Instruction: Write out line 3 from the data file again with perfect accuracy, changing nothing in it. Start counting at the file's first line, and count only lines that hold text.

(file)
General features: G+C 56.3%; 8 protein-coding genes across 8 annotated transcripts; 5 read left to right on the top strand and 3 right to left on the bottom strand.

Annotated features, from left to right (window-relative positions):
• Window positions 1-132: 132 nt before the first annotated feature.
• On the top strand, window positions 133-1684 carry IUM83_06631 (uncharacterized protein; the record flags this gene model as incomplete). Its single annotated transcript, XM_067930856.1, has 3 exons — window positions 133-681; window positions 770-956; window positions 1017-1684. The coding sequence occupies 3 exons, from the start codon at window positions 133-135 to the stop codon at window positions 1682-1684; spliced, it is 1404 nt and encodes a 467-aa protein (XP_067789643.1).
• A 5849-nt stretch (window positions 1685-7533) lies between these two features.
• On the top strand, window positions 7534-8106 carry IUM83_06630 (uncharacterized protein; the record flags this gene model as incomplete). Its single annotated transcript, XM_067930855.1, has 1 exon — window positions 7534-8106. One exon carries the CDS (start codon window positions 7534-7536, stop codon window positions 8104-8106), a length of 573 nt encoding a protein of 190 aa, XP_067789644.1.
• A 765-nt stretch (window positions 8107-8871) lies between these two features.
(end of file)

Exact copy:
• Window positions 1-132: 132 nt before the first annotated feature.